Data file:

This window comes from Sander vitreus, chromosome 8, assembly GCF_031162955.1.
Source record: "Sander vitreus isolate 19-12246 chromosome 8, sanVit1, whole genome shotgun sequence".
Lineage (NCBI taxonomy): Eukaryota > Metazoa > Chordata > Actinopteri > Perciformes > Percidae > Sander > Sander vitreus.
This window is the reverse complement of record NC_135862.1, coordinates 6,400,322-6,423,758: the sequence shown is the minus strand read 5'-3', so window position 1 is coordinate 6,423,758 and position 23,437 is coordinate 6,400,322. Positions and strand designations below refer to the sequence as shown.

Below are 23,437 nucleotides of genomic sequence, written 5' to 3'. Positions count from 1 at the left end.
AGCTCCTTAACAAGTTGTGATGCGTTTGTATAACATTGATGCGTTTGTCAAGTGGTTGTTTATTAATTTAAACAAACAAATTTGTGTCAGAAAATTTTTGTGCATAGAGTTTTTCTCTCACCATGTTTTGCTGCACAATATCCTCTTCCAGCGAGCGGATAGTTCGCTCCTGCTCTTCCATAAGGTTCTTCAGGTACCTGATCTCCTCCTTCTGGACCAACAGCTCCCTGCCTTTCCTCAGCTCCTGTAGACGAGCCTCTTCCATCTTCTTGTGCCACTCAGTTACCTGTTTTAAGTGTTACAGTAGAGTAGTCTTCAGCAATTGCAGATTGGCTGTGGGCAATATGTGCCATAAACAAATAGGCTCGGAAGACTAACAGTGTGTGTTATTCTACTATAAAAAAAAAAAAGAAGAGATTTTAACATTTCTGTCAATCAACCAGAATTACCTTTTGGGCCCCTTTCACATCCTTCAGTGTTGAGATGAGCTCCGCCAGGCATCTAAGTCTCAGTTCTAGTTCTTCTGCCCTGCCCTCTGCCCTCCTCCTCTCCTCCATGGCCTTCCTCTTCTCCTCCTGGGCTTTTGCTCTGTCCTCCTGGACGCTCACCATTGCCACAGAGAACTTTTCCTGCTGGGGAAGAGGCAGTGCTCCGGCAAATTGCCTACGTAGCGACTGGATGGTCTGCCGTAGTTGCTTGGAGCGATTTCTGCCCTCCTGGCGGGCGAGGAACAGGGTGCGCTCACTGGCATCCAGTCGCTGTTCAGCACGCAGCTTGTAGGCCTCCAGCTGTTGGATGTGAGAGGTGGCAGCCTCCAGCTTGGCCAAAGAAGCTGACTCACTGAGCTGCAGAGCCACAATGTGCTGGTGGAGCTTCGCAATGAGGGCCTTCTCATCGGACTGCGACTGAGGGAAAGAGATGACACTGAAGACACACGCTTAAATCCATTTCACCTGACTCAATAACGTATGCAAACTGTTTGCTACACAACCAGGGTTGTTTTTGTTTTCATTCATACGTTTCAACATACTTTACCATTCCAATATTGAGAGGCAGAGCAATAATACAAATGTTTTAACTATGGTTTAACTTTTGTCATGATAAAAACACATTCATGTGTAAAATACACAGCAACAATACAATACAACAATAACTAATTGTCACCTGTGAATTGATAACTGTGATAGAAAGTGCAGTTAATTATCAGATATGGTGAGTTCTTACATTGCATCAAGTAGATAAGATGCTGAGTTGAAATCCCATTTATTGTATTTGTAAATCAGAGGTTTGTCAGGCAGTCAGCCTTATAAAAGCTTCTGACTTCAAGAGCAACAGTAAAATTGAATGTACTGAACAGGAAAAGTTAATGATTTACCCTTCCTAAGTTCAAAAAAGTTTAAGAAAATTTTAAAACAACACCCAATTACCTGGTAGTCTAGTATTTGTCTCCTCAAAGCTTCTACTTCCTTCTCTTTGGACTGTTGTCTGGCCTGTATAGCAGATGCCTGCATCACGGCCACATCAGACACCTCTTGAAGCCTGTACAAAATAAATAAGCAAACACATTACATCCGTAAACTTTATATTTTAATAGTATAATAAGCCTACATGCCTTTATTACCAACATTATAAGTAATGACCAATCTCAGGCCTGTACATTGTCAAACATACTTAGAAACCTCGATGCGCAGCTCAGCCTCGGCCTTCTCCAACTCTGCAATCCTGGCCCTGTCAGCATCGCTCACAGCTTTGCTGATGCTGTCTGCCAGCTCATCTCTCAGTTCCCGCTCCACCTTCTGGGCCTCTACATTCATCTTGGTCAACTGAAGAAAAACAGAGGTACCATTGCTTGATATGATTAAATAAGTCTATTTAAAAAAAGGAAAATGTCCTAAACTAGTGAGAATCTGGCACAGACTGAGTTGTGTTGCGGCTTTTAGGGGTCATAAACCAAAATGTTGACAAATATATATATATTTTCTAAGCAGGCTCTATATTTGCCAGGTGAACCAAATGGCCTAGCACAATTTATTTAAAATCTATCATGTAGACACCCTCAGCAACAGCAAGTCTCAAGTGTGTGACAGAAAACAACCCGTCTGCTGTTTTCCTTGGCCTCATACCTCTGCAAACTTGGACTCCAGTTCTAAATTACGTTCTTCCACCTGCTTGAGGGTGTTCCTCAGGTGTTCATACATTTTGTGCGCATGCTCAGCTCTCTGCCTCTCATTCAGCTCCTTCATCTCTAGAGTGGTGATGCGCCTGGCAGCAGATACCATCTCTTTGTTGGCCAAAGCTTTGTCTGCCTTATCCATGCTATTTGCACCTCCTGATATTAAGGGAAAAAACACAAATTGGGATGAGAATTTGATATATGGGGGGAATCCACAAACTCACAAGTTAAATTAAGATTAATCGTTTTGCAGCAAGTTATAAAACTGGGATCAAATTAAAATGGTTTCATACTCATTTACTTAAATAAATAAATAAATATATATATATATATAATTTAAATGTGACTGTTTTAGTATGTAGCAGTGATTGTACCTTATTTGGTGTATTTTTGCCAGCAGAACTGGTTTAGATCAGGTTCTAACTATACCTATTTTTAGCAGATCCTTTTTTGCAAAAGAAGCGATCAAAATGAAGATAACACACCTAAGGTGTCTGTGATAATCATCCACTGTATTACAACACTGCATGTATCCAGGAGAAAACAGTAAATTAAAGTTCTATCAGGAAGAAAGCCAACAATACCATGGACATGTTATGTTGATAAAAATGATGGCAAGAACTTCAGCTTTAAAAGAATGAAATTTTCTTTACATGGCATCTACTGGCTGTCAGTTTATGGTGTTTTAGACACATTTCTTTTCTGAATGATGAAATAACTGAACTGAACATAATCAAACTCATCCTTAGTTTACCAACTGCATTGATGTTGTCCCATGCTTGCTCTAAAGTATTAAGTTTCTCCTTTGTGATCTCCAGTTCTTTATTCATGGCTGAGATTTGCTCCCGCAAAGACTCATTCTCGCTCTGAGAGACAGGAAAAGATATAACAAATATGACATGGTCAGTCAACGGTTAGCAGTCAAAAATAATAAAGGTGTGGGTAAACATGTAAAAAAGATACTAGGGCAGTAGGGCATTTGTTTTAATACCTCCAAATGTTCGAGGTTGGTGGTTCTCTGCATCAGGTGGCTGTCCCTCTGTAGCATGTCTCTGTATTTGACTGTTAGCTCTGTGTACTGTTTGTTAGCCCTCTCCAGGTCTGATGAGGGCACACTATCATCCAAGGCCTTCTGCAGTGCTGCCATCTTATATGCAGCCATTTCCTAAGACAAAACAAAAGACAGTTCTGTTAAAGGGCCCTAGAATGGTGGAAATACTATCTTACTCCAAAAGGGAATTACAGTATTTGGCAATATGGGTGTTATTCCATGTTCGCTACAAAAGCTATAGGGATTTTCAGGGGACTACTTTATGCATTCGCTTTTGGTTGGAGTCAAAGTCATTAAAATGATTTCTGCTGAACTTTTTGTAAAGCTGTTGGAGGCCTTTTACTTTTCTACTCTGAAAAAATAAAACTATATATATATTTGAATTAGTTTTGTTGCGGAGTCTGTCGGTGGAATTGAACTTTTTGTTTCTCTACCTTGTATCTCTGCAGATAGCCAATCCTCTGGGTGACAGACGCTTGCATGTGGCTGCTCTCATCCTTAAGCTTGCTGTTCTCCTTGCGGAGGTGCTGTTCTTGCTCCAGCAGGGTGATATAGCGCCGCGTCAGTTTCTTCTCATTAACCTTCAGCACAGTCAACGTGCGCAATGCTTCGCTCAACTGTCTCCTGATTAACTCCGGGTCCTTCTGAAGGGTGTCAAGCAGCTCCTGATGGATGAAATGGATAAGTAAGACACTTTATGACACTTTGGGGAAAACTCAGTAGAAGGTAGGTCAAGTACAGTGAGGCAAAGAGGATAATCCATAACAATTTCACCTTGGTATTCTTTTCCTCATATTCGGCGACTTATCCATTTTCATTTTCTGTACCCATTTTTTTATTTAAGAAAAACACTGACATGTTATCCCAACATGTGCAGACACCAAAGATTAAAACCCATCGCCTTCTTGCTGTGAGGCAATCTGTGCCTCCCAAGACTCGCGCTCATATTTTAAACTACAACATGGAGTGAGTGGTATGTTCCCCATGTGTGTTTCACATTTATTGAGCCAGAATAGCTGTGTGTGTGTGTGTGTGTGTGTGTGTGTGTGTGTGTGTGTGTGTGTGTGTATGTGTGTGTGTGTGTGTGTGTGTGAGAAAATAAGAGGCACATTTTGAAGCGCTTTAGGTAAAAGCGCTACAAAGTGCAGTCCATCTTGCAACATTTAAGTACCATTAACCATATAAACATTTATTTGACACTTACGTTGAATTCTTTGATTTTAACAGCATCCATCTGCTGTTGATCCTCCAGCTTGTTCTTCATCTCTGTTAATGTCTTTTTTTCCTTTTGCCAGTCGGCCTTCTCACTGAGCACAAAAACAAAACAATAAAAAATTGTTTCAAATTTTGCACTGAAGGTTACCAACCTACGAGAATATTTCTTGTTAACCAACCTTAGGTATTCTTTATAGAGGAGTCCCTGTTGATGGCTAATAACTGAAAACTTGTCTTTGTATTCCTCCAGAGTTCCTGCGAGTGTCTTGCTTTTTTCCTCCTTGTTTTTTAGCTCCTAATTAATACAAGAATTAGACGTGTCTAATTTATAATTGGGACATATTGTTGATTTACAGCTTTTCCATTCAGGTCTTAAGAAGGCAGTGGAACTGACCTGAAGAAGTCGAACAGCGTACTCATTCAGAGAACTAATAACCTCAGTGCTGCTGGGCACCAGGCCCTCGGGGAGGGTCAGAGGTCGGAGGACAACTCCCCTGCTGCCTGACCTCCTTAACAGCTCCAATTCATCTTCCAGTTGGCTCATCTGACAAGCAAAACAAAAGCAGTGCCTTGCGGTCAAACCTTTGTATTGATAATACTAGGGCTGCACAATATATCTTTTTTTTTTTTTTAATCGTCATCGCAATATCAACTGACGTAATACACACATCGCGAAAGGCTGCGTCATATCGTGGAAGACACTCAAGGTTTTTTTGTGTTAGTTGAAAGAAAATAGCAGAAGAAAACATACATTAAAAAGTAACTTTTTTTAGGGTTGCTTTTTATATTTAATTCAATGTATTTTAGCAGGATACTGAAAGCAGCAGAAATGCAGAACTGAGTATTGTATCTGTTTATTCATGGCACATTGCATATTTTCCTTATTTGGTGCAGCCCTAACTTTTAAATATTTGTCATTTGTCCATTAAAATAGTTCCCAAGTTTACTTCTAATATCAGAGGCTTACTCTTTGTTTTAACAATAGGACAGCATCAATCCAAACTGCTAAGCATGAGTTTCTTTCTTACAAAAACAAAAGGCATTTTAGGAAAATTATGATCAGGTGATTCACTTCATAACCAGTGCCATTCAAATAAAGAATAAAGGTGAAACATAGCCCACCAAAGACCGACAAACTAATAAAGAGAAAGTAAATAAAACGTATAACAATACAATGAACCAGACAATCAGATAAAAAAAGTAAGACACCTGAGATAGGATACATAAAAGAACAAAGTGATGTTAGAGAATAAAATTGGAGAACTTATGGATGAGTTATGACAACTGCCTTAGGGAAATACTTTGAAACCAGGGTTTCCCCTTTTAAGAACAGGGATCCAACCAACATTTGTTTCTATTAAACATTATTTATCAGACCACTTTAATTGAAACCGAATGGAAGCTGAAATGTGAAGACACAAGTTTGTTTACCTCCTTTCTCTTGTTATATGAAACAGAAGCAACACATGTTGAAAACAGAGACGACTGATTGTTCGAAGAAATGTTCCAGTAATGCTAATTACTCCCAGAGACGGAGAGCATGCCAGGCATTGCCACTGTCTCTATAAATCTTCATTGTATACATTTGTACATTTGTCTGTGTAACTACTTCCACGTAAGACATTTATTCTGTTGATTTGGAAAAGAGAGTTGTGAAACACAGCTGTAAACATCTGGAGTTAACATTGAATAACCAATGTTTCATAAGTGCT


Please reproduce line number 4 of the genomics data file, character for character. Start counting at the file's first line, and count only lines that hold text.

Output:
This window is the reverse complement of record NC_135862.1, coordinates 6,400,322-6,423,758: the sequence shown is the minus strand read 5'-3', so window position 1 is coordinate 6,423,758 and position 23,437 is coordinate 6,400,322. Positions and strand designations below refer to the sequence as shown.